Bass Neck Fret Sizes

Choosing a Fretwire

Warmoth offers a wide range of materials and fret sizes. Choosing a fret size is easy. Do you like the feel of the frets on your present neck? Would you like more height or less height? Do you press down firmly or lightly on your strings? We've listed some additional information below to help you with your selection.


Player Tips:
  • Are you tough on your frets? Consider stainless steel.
  • Concerned about tonal changes? We have not found a significant difference in tonality between stainless steel and nickel/silver fretwire.
  • Fret size has a great deal to do with the action of your guitar. Low frets put your fingertips right on the fingerboard with little room to squeeze the strings out of tune or to get under them for bending. Tall frets are the opposite. The width of the fret determines the amount of wear that can be expected before leveling and re-crowning is necessary. Wider frets wear longer. Narrow frets wear faster.


Tech Tips:
  • Stainless steel wire and our gold fretwire are more difficult to install. Please add $20.00 to the basic neck cost for stainless steel wire installation and $30.00 for our gold fretwire installation.
  • While stainless steel and gold fretwire are harder material than nickel/silver, the same fret leveling/dress techniques can still be used. It may take longer to dress, but these harder frets will last much longer than comparable sized nickel/silver frets.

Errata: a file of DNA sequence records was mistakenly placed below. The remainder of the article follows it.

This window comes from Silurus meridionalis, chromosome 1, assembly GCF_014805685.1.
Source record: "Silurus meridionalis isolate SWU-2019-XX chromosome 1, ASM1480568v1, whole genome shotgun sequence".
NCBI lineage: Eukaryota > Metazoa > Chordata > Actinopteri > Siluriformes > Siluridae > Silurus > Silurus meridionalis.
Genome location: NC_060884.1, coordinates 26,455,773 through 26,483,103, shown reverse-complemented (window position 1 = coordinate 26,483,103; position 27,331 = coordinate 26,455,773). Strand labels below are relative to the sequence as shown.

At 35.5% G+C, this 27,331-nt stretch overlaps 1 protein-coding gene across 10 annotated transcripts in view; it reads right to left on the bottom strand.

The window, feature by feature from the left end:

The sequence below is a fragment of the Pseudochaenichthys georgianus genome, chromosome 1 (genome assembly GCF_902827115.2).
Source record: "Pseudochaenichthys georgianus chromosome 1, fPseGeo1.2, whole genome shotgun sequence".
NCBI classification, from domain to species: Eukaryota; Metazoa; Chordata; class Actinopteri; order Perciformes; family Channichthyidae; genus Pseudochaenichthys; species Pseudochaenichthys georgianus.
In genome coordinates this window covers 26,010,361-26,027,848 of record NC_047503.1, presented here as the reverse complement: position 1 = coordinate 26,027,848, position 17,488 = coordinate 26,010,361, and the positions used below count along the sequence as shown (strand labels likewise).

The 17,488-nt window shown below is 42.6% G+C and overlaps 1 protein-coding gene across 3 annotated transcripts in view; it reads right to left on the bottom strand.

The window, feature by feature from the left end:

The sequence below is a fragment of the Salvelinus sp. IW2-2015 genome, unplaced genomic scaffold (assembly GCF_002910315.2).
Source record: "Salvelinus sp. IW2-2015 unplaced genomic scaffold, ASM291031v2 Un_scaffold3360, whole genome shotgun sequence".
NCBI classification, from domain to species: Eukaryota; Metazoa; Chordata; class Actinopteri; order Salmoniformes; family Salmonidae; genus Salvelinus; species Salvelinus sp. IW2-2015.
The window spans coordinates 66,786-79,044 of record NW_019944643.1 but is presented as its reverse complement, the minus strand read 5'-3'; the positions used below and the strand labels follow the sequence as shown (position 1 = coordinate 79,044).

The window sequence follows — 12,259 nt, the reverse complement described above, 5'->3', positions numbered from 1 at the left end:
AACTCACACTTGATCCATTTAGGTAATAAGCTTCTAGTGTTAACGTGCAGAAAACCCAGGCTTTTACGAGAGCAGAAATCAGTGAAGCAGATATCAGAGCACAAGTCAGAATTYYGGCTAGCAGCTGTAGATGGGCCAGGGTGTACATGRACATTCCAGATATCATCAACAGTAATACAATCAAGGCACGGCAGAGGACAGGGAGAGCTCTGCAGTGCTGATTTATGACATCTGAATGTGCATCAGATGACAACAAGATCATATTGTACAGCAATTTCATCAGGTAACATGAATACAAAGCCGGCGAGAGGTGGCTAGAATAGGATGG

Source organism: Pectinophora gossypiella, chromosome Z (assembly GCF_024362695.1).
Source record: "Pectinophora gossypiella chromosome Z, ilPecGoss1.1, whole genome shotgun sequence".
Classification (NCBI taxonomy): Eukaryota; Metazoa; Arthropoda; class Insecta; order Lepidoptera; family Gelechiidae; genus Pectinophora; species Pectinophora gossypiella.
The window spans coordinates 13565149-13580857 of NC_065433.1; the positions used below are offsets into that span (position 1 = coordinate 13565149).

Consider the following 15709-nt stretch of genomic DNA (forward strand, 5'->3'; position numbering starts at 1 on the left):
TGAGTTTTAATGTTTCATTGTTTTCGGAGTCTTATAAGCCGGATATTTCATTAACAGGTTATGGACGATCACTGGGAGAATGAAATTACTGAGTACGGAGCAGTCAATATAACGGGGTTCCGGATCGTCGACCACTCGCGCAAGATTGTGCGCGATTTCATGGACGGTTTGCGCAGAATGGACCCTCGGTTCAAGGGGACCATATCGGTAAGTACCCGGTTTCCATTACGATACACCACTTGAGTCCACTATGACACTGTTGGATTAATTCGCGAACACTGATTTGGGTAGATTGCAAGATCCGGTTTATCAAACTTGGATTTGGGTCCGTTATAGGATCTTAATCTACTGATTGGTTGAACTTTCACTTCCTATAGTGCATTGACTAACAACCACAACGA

Standard Nickel/Silver Fret Wire

We offer only quality fret wire drawn from the finest 18% hard nickel/silver to give long life with steel strings. The composition of this fret wire, while called "nickel/silver," contains no silver at all. The ingredients are brass and nickel. For general reference, we use Dunlop's fret numbers, however, actual fret dimensions vary somewhat from batch to batch. Our nickel/silver fretwire is rated at HV 170 on the Vickers hardness scale.



Item Number Width X Height Description Used By
6230 .080" X .037" This is the smallest fret wire Vintage Fender necks
6130 .106" X .036" Often referred to as "Medium Jumbo" Many Gibson necks
6105 .095" X .045" Narrow and tall Most popular choice
6150 .103" X .046" The standard "Jumbo," it is about the same width as the 6130 but a bit taller Modern Fender American necks
6100 .118" X .058" Huge! This is big stuff for an almost scalloped feel Common on Ibanez necks


Stainless Steel Fret Wire

Stainless steel is both harder (Vickers hardness HV 300 +/-20) and smoother than nickel/silver fretwire. For general reference, we use Dunlop's fret numbers, however, actual fret dimensions vary somewhat from batch to batch.



Item Number Width X Height Description Used By
SS6230 .080" X .043" Small vintage Fender Size Vintage Fender necks
SS6105 .095" X .047" Narrow and tall Most popular choice
SS6150 .104" X .047" The standard "jumbo" size Modern Fender American necks
SS6115 .108" x .051" A true "jumbo" wire
SS6100 .110" X .057" Huge! This is big stuff for an almost scalloped feel


Gold Color Fret Wire

Our beautiful gold fret wire is a nickel-free copper alloy similar in color to 12k gold! This is not the same brass color as the Warwick wire. Our gold fret is solid throughout and is almost as hard as stainless steel. It polishes up nicely for a super fast, glass-like feel providing effort free string bending! Vickers hardness rating is HV 250 +/-20.

NOTE: Our gold fret wire is hypo-allergenic for those that have allergies to nickel.



Item Number Width X Height Description Used By
GD6150 .104" X .047" A true standard "Jumbo" size
GD6100 .110" X .057" Huge! Wide and tall